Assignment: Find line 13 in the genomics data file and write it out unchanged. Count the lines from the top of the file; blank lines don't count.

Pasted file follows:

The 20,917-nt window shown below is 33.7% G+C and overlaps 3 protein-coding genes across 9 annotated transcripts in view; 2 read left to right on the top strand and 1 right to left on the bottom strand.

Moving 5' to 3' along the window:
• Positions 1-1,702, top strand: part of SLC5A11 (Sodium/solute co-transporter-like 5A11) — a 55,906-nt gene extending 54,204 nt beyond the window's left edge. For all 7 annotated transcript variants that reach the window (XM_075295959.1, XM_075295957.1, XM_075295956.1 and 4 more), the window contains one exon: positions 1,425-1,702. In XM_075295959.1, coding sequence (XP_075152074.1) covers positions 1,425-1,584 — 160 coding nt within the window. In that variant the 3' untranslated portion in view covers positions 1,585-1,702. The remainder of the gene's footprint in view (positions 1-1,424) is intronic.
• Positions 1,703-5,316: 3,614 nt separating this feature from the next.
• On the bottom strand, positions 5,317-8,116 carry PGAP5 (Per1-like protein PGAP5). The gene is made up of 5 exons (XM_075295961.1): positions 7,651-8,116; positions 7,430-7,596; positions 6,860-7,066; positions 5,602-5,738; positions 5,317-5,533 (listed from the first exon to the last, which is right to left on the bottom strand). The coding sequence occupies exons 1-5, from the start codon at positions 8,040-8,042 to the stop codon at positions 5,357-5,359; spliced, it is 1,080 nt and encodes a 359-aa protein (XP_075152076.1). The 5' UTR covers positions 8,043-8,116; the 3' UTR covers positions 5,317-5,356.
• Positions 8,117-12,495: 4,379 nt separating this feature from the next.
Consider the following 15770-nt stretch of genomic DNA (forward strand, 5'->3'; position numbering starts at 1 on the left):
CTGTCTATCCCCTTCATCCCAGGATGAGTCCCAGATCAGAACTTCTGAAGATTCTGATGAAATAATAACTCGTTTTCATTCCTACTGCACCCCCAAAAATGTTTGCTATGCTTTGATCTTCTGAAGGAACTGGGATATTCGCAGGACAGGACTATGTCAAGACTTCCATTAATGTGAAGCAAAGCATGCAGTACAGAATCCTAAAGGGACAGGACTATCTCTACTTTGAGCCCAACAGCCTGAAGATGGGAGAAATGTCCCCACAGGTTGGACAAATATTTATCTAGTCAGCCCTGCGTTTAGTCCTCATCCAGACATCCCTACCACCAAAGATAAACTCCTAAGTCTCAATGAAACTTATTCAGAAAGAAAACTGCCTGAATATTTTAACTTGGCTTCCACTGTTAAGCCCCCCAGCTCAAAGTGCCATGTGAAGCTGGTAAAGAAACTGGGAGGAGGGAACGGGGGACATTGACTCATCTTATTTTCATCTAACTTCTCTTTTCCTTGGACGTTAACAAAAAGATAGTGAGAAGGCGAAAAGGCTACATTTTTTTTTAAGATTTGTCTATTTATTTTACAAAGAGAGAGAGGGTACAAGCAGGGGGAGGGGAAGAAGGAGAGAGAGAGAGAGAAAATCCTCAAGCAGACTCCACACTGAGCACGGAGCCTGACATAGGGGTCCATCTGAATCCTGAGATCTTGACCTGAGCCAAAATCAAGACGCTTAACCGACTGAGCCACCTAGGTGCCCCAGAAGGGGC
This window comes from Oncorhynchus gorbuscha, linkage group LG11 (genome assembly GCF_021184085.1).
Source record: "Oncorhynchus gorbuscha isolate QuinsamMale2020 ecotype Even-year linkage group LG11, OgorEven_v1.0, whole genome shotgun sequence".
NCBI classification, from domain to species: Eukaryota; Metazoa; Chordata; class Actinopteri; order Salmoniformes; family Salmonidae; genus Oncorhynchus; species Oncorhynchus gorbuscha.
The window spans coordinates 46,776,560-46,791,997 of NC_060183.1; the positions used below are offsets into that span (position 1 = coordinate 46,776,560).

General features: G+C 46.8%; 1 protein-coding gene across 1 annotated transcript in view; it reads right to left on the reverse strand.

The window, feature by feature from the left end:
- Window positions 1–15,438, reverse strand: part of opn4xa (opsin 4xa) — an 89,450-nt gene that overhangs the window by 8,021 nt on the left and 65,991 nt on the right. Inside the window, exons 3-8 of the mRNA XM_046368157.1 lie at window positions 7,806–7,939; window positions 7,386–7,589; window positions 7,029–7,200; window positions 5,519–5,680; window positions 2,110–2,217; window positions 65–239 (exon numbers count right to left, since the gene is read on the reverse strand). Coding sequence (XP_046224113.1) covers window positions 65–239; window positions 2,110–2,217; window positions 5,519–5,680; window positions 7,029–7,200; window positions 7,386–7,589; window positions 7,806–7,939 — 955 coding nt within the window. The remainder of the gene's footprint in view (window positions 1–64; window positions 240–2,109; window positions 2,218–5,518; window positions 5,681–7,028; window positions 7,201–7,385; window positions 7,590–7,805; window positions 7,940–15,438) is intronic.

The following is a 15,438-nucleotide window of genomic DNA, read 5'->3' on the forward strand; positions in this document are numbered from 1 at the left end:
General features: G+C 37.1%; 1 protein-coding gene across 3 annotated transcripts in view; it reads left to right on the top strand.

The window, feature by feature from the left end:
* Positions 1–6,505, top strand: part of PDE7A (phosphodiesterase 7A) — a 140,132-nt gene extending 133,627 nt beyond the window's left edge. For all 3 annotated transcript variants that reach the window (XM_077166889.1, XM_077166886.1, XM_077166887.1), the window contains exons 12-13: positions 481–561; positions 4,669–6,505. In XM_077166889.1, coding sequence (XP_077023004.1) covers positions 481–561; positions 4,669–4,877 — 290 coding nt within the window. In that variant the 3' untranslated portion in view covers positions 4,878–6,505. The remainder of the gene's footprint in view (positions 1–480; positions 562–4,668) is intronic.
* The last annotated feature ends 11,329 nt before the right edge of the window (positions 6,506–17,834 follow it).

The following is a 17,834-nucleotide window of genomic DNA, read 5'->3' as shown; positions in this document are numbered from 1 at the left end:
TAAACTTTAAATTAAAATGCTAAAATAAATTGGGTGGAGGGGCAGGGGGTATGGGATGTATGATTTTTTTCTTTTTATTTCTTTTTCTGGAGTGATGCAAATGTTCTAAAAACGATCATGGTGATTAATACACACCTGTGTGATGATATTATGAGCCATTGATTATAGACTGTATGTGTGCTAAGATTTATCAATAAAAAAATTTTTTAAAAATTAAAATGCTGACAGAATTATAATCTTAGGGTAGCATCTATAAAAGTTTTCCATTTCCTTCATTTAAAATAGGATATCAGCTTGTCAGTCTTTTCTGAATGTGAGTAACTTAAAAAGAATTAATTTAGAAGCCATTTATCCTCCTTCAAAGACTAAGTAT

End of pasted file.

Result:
General features: G+C 46.8%; 1 protein-coding gene across 1 annotated transcript in view; it reads right to left on the reverse strand.